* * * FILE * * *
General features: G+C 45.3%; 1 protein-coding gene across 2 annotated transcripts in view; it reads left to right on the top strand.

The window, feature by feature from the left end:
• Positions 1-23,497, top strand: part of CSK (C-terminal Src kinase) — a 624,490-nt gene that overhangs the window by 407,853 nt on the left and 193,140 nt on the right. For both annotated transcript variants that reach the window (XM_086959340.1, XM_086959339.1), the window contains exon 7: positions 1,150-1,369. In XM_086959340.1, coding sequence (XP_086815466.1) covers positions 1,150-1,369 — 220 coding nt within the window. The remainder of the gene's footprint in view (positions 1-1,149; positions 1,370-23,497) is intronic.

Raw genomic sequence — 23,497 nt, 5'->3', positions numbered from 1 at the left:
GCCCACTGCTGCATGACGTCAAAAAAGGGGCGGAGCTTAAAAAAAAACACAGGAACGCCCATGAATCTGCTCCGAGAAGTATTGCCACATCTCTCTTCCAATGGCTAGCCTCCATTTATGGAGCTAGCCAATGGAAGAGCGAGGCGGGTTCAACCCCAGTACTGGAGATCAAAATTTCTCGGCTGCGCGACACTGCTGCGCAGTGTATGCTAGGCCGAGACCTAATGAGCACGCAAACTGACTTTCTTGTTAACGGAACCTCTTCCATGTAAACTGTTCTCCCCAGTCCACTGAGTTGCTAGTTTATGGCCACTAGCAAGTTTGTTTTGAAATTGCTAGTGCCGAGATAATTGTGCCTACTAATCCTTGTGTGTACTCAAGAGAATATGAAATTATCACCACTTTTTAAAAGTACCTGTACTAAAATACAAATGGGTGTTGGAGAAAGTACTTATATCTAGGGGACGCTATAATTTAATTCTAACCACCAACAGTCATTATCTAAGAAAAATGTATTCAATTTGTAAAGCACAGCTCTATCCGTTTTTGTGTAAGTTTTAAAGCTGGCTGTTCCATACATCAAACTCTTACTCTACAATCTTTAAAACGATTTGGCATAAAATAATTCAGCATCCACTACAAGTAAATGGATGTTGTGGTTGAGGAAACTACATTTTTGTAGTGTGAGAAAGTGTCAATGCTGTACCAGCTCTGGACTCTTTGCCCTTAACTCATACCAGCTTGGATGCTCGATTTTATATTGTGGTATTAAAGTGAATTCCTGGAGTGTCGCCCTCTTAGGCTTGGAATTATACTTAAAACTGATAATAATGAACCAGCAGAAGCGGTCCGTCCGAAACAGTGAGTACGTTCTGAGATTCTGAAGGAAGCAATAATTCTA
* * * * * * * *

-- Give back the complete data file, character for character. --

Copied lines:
General features: G+C 45.3%; 1 protein-coding gene across 2 annotated transcripts in view; it reads left to right on the top strand.

The window, feature by feature from the left end:
• Positions 1-23,497, top strand: part of CSK (C-terminal Src kinase) — a 624,490-nt gene that overhangs the window by 407,853 nt on the left and 193,140 nt on the right. For both annotated transcript variants that reach the window (XM_086959340.1, XM_086959339.1), the window contains exon 7: positions 1,150-1,369. In XM_086959340.1, coding sequence (XP_086815466.1) covers positions 1,150-1,369 — 220 coding nt within the window. The remainder of the gene's footprint in view (positions 1-1,149; positions 1,370-23,497) is intronic.

Raw genomic sequence — 23,497 nt, 5'->3', positions numbered from 1 at the left:
GCCCACTGCTGCATGACGTCAAAAAAGGGGCGGAGCTTAAAAAAAAACACAGGAACGCCCATGAATCTGCTCCGAGAAGTATTGCCACATCTCTCTTCCAATGGCTAGCCTCCATTTATGGAGCTAGCCAATGGAAGAGCGAGGCGGGTTCAACCCCAGTACTGGAGATCAAAATTTCTCGGCTGCGCGACACTGCTGCGCAGTGTATGCTAGGCCGAGACCTAATGAGCACGCAAACTGACTTTCTTGTTAACGGAACCTCTTCCATGTAAACTGTTCTCCCCAGTCCACTGAGTTGCTAGTTTATGGCCACTAGCAAGTTTGTTTTGAAATTGCTAGTGCCGAGATAATTGTGCCTACTAATCCTTGTGTGTACTCAAGAGAATATGAAATTATCACCACTTTTTAAAAGTACCTGTACTAAAATACAAATGGGTGTTGGAGAAAGTACTTATATCTAGGGGACGCTATAATTTAATTCTAACCACCAACAGTCATTATCTAAGAAAAATGTATTCAATTTGTAAAGCACAGCTCTATCCGTTTTTGTGTAAGTTTTAAAGCTGGCTGTTCCATACATCAAACTCTTACTCTACAATCTTTAAAACGATTTGGCATAAAATAATTCAGCATCCACTACAAGTAAATGGATGTTGTGGTTGAGGAAACTACATTTTTGTAGTGTGAGAAAGTGTCAATGCTGTACCAGCTCTGGACTCTTTGCCCTTAACTCATACCAGCTTGGATGCTCGATTTTATATTGTGGTATTAAAGTGAATTCCTGGAGTGTCGCCCTCTTAGGCTTGGAATTATACTTAAAACTGATAATAATGAACCAGCAGAAGCGGTCCGTCCGAAACAGTGAGTACGTTCTGAGATTCTGAAGGAAGCAATAATTCTA